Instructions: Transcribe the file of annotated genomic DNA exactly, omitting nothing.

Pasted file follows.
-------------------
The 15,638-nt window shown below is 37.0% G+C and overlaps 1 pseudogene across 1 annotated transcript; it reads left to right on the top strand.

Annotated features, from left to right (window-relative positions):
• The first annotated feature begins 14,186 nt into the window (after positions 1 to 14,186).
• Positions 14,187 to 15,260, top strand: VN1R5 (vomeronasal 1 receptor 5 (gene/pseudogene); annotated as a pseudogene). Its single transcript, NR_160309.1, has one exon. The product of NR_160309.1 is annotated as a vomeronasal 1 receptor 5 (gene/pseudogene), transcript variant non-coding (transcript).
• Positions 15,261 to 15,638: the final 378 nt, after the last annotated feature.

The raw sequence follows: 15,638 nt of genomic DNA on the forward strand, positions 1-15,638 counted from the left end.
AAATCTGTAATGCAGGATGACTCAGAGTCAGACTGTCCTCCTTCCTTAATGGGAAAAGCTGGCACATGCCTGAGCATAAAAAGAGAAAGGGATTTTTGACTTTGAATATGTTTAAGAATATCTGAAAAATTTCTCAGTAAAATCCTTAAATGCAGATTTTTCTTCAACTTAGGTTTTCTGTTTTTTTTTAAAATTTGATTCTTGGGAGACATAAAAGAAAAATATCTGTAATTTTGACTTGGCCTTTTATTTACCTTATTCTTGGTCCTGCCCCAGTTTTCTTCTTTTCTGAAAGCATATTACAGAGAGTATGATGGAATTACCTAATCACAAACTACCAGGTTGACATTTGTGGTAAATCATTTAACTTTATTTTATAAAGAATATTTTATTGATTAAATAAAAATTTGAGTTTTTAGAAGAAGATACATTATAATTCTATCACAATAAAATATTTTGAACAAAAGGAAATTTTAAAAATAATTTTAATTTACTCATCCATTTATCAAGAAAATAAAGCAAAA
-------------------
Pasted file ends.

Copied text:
The 15,638-nt window shown below is 37.0% G+C and overlaps 1 pseudogene across 1 annotated transcript; it reads left to right on the top strand.

Annotated features, from left to right (window-relative positions):
• The first annotated feature begins 14,186 nt into the window (after positions 1 to 14,186).
• Positions 14,187 to 15,260, top strand: VN1R5 (vomeronasal 1 receptor 5 (gene/pseudogene); annotated as a pseudogene). Its single transcript, NR_160309.1, has one exon. The product of NR_160309.1 is annotated as a vomeronasal 1 receptor 5 (gene/pseudogene), transcript variant non-coding (transcript).
• Positions 15,261 to 15,638: the final 378 nt, after the last annotated feature.

The raw sequence follows: 15,638 nt of genomic DNA on the forward strand, positions 1-15,638 counted from the left end.
AAATCTGTAATGCAGGATGACTCAGAGTCAGACTGTCCTCCTTCCTTAATGGGAAAAGCTGGCACATGCCTGAGCATAAAAAGAGAAAGGGATTTTTGACTTTGAATATGTTTAAGAATATCTGAAAAATTTCTCAGTAAAATCCTTAAATGCAGATTTTTCTTCAACTTAGGTTTTCTGTTTTTTTTTAAAATTTGATTCTTGGGAGACATAAAAGAAAAATATCTGTAATTTTGACTTGGCCTTTTATTTACCTTATTCTTGGTCCTGCCCCAGTTTTCTTCTTTTCTGAAAGCATATTACAGAGAGTATGATGGAATTACCTAATCACAAACTACCAGGTTGACATTTGTGGTAAATCATTTAACTTTATTTTATAAAGAATATTTTATTGATTAAATAAAAATTTGAGTTTTTAGAAGAAGATACATTATAATTCTATCACAATAAAATATTTTGAACAAAAGGAAATTTTAAAAATAATTTTAATTTACTCATCCATTTATCAAGAAAATAAAGCAAAA